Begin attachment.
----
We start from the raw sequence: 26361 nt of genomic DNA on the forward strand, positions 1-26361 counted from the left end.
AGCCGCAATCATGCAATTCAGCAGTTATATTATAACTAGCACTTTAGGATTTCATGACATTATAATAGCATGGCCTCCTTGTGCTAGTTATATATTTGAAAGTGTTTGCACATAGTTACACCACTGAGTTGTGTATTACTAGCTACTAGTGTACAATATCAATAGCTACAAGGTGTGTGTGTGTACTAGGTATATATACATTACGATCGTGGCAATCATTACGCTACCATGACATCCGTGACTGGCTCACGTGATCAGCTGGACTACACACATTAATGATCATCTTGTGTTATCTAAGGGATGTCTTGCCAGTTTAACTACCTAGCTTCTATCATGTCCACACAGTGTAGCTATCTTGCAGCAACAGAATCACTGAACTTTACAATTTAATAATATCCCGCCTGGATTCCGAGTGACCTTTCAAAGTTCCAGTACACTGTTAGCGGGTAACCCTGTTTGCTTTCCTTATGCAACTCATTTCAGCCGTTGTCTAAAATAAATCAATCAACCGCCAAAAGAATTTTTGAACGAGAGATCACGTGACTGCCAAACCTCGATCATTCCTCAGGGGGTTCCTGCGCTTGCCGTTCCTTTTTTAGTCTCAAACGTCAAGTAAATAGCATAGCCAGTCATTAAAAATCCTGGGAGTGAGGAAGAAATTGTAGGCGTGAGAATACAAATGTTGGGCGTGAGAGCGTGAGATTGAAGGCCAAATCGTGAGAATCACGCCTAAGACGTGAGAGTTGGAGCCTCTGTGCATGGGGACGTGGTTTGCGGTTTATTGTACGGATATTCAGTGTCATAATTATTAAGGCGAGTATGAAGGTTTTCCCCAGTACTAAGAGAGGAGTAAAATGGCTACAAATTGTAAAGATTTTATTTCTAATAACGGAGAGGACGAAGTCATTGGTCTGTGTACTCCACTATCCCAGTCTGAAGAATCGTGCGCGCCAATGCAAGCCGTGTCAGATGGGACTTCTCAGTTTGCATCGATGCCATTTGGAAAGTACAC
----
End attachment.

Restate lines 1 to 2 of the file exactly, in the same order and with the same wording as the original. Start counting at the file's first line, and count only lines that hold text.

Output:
We start from the raw sequence: 26361 nt of genomic DNA on the forward strand, positions 1-26361 counted from the left end.
AGCCGCAATCATGCAATTCAGCAGTTATATTATAACTAGCACTTTAGGATTTCATGACATTATAATAGCATGGCCTCCTTGTGCTAGTTATATATTTGAAAGTGTTTGCACATAGTTACACCACTGAGTTGTGTATTACTAGCTACTAGTGTACAATATCAATAGCTACAAGGTGTGTGTGTGTACTAGGTATATATACATTACGATCGTGGCAATCATTACGCTACCATGACATCCGTGACTGGCTCACGTGATCAGCTGGACTACACACATTAATGATCATCTTGTGTTATCTAAGGGATGTCTTGCCAGTTTAACTACCTAGCTTCTATCATGTCCACACAGTGTAGCTATCTTGCAGCAACAGAATCACTGAACTTTACAATTTAATAATATCCCGCCTGGATTCCGAGTGACCTTTCAAAGTTCCAGTACACTGTTAGCGGGTAACCCTGTTTGCTTTCCTTATGCAACTCATTTCAGCCGTTGTCTAAAATAAATCAATCAACCGCCAAAAGAATTTTTGAACGAGAGATCACGTGACTGCCAAACCTCGATCATTCCTCAGGGGGTTCCTGCGCTTGCCGTTCCTTTTTTAGTCTCAAACGTCAAGTAAATAGCATAGCCAGTCATTAAAAATCCTGGGAGTGAGGAAGAAATTGTAGGCGTGAGAATACAAATGTTGGGCGTGAGAGCGTGAGATTGAAGGCCAAATCGTGAGAATCACGCCTAAGACGTGAGAGTTGGAGCCTCTGTGCATGGGGACGTGGTTTGCGGTTTATTGTACGGATATTCAGTGTCATAATTATTAAGGCGAGTATGAAGGTTTTCCCCAGTACTAAGAGAGGAGTAAAATGGCTACAAATTGTAAAGATTTTATTTCTAATAACGGAGAGGACGAAGTCATTGGTCTGTGTACTCCACTATCCCAGTCTGAAGAATCGTGCGCGCCAATGCAAGCCGTGTCAGATGGGACTTCTCAGTTTGCATCGATGCCATTTGGAAAGTACAC